Stannard blow brings Aussies closer together
HE narrowly avoided being yet another hard luck story but Maurice Longbottom says the adversity buffeting the Australian mens sevens team will only make them stronger at the Commonwealth Games.
Longbottom, who overcame an ankle injury just in time to play on the Gold Coast, and the Aussie mens team flew into the Gold Coast on Tuesday after basing their camp in Sydney.
They arrived minus four key players, however, with two captains Lewis Holland (hamstring) and James Stannard (fractured skull) ruled out in the last few weeks, and Simon Kennewell (knee) also sidelined.
Experienced former captain Ed Jenkins was also forced to retire recently with a shoulder injury.
The awful circumstances of Stannard's injury - an alleged coward's punch - rocked the team but they were buoyed by the veteran turning up to training on Monday to wish them well.
Coach Andy Friend has had his hands full ahead of his last tournament in charge, following an awkwardly timed decision by Rugby Australia last month to replace him with current women's coach Tim Walsh.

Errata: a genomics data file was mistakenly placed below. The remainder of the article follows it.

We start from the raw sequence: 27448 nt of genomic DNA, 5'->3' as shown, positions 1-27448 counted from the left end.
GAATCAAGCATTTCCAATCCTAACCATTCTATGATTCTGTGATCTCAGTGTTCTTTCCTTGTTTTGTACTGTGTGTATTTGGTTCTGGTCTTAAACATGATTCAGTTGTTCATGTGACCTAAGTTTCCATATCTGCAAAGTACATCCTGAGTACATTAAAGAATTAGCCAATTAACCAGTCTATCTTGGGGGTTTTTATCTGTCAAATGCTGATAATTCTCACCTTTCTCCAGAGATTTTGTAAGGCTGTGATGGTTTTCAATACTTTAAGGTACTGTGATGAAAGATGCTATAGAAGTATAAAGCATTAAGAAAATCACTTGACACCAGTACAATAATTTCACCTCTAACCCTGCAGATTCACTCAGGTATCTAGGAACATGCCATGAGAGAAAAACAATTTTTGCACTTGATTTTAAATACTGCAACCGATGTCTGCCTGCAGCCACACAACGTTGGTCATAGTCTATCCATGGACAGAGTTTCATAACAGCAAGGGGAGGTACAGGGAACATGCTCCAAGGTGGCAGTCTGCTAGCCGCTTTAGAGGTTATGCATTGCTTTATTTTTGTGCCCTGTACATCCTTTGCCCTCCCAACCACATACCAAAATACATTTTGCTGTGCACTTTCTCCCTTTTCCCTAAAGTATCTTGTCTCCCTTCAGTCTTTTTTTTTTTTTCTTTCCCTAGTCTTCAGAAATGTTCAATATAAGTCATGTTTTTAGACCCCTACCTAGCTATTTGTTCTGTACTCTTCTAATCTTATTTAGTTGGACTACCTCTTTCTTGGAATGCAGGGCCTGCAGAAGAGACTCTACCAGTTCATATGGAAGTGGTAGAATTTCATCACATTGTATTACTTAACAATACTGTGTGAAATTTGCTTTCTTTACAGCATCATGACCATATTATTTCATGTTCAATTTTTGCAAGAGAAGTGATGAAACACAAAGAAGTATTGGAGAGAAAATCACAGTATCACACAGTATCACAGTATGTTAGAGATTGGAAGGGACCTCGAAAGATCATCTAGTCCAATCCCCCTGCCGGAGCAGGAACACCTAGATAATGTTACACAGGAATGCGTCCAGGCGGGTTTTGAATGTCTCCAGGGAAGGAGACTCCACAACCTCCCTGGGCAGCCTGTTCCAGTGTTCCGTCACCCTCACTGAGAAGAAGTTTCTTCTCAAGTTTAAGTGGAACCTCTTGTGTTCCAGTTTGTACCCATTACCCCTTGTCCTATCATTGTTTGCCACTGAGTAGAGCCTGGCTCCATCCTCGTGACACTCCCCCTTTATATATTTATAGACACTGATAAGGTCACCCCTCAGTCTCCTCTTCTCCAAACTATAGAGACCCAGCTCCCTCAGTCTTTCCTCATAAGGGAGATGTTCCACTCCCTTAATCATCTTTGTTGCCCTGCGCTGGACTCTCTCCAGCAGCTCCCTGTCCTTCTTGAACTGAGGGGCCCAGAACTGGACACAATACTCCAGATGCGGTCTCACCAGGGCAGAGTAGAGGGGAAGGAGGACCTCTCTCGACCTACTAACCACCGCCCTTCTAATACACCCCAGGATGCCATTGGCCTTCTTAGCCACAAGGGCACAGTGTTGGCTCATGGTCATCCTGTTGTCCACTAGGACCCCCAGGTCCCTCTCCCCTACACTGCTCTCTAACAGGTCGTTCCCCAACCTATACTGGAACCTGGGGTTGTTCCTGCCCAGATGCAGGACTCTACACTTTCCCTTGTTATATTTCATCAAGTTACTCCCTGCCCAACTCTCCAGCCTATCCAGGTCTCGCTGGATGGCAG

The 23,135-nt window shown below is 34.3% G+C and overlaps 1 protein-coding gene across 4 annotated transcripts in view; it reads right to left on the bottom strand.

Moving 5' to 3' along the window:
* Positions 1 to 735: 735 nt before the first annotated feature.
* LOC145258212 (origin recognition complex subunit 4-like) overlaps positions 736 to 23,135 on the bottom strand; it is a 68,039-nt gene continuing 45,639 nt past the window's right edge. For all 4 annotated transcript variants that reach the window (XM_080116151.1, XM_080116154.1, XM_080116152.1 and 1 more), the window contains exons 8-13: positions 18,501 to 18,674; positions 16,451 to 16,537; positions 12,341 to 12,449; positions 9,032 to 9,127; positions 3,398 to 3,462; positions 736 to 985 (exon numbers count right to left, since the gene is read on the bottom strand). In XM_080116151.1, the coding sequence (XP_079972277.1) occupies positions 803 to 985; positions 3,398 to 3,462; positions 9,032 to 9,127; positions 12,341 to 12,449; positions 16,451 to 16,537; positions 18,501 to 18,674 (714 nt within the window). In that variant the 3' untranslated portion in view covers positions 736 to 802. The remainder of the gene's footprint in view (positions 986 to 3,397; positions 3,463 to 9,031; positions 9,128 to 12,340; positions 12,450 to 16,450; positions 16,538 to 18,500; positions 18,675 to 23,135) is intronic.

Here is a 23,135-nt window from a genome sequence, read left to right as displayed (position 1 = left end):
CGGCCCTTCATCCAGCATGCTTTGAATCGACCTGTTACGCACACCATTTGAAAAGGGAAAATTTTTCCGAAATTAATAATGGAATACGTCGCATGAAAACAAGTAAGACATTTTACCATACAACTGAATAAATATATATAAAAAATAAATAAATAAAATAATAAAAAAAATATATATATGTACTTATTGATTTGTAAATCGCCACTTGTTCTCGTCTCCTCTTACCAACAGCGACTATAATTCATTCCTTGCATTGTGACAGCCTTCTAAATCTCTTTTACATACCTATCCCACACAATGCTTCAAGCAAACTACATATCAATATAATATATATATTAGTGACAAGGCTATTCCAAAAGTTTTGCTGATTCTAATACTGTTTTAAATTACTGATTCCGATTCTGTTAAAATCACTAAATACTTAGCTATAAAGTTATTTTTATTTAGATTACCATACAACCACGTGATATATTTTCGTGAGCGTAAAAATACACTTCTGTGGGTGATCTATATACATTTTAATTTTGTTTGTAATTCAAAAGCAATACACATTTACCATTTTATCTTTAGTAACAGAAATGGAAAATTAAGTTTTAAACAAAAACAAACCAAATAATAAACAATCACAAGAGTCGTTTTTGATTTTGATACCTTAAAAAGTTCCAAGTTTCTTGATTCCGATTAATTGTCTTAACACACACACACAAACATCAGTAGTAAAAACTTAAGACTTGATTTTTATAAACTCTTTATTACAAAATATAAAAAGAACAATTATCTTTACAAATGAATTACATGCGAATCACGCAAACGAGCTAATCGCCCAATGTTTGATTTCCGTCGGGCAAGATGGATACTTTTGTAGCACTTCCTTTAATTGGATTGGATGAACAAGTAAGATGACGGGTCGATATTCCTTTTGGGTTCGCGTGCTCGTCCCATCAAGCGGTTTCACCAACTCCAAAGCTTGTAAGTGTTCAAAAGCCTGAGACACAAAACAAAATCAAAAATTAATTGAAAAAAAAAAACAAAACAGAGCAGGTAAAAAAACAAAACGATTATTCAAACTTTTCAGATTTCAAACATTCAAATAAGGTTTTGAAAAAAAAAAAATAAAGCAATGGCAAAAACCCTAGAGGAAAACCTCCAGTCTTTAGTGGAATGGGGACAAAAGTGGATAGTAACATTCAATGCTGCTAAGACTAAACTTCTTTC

The bad luck has stacked up on Australia ahead of a Commonwealth Games where the world's top three nations Fiji, New Zealand and South Africa are competing.
But the Aussies believe the adversity has a silver lining.
"We have had a lot of downs leading up to it, but if anything it has probably made our group stronger," Longbottom said.
"We have come together tightly and I have felt that in training. We are just doing everything at 110 per cent. If anything it has pushed us more, and motivated us even more."
Longbottom is a relieved man after recovering from a syndesmosis injury he feared would keep him out of the Games.
The 24-year-old, who is in his first season, emerged as a hot-stepping cult hero at the Sydney Sevens after scoring a sizzling solo try against New Zealand, on the way to Australia's tournament win.
But he picked up an injury the next weekend in New Zealand and feared it was serious.
"I got back into the room and I was pretty devastated, I was in a dark place then," Longbottom said.
"But the boys got around me and Friendy got around me and they said just get in there and do my rehab and I will be ready to go. You work so hard to get to something and then you get injured. But having the support behind me made it a lot easier.
"I did everything right for my recovery and the speaking to Friendy he gave me a couple of deadlines to make, and I made those.
"Here we are now, getting ready for the big dance."
Longbottom is a proud indigenous man, who hails from La Perouse. He said he would be proudly flying the flag for his people, along with fellow Aboriginal sevens star John Porch.
"I wear an Aboriginal flag in my mouthguard and that means a lot to me," Longbottom said.
"Johnny and I talk about it, we are definitely both proud indigenous men."